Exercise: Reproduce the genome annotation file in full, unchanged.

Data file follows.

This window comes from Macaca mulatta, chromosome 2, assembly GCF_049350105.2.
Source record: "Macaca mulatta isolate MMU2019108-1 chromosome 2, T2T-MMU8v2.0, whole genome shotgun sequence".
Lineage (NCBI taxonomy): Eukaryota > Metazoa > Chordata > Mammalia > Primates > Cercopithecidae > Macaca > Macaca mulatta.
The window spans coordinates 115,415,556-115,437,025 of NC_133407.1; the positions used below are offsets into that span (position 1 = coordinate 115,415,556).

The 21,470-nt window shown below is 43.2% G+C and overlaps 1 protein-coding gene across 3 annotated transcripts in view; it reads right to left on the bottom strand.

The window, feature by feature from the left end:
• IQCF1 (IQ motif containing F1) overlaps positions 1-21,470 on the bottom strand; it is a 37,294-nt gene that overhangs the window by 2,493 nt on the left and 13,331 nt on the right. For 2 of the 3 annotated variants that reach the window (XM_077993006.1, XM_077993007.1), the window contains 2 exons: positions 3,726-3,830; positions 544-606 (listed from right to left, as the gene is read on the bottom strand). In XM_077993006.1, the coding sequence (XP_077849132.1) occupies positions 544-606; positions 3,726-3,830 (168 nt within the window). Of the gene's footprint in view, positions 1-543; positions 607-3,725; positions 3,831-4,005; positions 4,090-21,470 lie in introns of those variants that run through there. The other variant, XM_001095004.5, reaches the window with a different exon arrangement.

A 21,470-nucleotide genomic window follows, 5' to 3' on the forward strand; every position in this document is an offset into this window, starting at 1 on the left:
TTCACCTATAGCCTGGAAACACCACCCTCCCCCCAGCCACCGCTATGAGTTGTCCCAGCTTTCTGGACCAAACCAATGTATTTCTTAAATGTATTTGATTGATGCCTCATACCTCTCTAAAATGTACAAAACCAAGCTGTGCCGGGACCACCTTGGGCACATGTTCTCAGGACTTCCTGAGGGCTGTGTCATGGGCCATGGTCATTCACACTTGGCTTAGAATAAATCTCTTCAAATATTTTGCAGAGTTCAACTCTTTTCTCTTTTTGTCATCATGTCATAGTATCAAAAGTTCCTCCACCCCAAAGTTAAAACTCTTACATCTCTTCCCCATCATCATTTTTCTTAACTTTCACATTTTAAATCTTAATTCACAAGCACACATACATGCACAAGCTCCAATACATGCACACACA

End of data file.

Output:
This window comes from Macaca mulatta, chromosome 2, assembly GCF_049350105.2.
Source record: "Macaca mulatta isolate MMU2019108-1 chromosome 2, T2T-MMU8v2.0, whole genome shotgun sequence".
Lineage (NCBI taxonomy): Eukaryota > Metazoa > Chordata > Mammalia > Primates > Cercopithecidae > Macaca > Macaca mulatta.
The window spans coordinates 115,415,556-115,437,025 of NC_133407.1; the positions used below are offsets into that span (position 1 = coordinate 115,415,556).

The 21,470-nt window shown below is 43.2% G+C and overlaps 1 protein-coding gene across 3 annotated transcripts in view; it reads right to left on the bottom strand.

The window, feature by feature from the left end:
• IQCF1 (IQ motif containing F1) overlaps positions 1-21,470 on the bottom strand; it is a 37,294-nt gene that overhangs the window by 2,493 nt on the left and 13,331 nt on the right. For 2 of the 3 annotated variants that reach the window (XM_077993006.1, XM_077993007.1), the window contains 2 exons: positions 3,726-3,830; positions 544-606 (listed from right to left, as the gene is read on the bottom strand). In XM_077993006.1, the coding sequence (XP_077849132.1) occupies positions 544-606; positions 3,726-3,830 (168 nt within the window). Of the gene's footprint in view, positions 1-543; positions 607-3,725; positions 3,831-4,005; positions 4,090-21,470 lie in introns of those variants that run through there. The other variant, XM_001095004.5, reaches the window with a different exon arrangement.

A 21,470-nucleotide genomic window follows, 5' to 3' on the forward strand; every position in this document is an offset into this window, starting at 1 on the left:
TTCACCTATAGCCTGGAAACACCACCCTCCCCCCAGCCACCGCTATGAGTTGTCCCAGCTTTCTGGACCAAACCAATGTATTTCTTAAATGTATTTGATTGATGCCTCATACCTCTCTAAAATGTACAAAACCAAGCTGTGCCGGGACCACCTTGGGCACATGTTCTCAGGACTTCCTGAGGGCTGTGTCATGGGCCATGGTCATTCACACTTGGCTTAGAATAAATCTCTTCAAATATTTTGCAGAGTTCAACTCTTTTCTCTTTTTGTCATCATGTCATAGTATCAAAAGTTCCTCCACCCCAAAGTTAAAACTCTTACATCTCTTCCCCATCATCATTTTTCTTAACTTTCACATTTTAAATCTTAATTCACAAGCACACATACATGCACAAGCTCCAATACATGCACACACA